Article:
Game Jam Judging

So, sixty two games later, I've finished judging. It was great fun, and I learned a lot. I sat down to take a peek at a few entries, and then five hours later I looked up again. The things I've taken away from the experience are:

  • There are some very clever, inventive and hard working folks out there who can make astonishing stuff in just forty eight hours. Well done to the lot of you.
  • If you want the judges to like your game, make it very, very, easy for them to get to it. I had to download and run some games (which I'm always nervous about) and others plain didn't work. If you can find an easy way to get it going in a web browser you should do that. Quite a few entries made very good use of the Unity web player. Some folks had found free hosting that had advertising. I've lost count of the number of adverts I had to watch to get to games. If your game needs an install, consider making a video instead. I can get a better feel for the gameplay by watching a video rather than failing to make something work because I have the wrong library installed.
  • When you start building your game one of the first things you should add is the instruction screens. Some games had very poor help, others had none at all. I spent five minutes with one game trying to figure out what I was supposed to do. Now I understand that discovery can be part of a game mechanic, but leaving a player with no idea of how to get started will encourage them to walk away rather than put in any effort to play. If you put the help screens in first it makes it easier to get feedback too, in that you won't have to explain what the game is about to anyone who wants to have a go.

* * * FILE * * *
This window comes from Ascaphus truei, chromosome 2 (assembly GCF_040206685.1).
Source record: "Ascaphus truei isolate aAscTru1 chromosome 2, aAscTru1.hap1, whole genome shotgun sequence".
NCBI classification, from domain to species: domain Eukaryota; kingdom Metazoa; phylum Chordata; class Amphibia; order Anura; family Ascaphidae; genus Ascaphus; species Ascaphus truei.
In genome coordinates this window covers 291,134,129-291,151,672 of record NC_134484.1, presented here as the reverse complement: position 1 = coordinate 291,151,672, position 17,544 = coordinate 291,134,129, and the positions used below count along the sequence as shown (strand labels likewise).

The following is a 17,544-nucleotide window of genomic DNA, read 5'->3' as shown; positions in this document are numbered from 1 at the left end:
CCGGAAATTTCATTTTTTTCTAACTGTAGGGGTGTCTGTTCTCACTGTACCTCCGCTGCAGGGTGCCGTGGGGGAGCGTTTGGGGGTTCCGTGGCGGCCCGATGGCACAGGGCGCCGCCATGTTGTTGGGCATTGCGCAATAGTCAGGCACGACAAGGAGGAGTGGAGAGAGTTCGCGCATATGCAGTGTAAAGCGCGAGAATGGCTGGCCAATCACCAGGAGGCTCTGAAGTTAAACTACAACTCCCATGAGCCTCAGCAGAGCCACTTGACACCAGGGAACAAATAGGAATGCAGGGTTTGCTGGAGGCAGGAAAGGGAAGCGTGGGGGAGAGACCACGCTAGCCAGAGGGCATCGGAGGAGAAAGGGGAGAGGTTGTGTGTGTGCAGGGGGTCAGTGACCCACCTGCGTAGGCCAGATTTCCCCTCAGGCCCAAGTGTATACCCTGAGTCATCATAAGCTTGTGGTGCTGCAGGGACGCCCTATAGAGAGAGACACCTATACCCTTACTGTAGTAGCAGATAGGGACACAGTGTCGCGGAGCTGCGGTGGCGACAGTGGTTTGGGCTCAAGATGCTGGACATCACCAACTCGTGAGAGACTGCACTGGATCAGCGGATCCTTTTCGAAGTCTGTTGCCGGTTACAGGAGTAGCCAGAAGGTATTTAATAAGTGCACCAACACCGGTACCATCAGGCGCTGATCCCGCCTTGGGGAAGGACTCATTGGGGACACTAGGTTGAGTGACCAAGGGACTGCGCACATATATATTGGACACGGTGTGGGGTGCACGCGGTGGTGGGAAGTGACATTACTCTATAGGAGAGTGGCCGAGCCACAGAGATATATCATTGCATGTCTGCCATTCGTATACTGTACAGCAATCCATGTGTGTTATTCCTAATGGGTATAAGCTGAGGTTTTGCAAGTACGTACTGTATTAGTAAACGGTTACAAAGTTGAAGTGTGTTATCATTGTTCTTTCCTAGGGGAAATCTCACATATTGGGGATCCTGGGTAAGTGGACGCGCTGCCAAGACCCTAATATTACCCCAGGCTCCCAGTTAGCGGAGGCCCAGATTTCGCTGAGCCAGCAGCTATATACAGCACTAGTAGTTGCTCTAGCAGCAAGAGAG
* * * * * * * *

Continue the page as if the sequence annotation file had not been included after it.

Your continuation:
• Some of the games told a story as they went along. I thought these were great. There's nothing like a narrative to make a game format interesting.  Even a simple "old school" mechanic can be really enlivened by a background story.
  • Don't worry about graphics if you've got good gameplay. Some games had really simple graphics that worked really well. While a certain amount of polish is nice, you need a strong core mechanic to make a great game.  Other games had amazing graphics and physics but no gameplay that I could get my teeth into.
  • I loved to see how much folk seem to have enjoyed making these things. The journey is a great one. Please, please, please publish the games if you can.

Thanks to the Meatly team for inviting me to judge, it was great fun.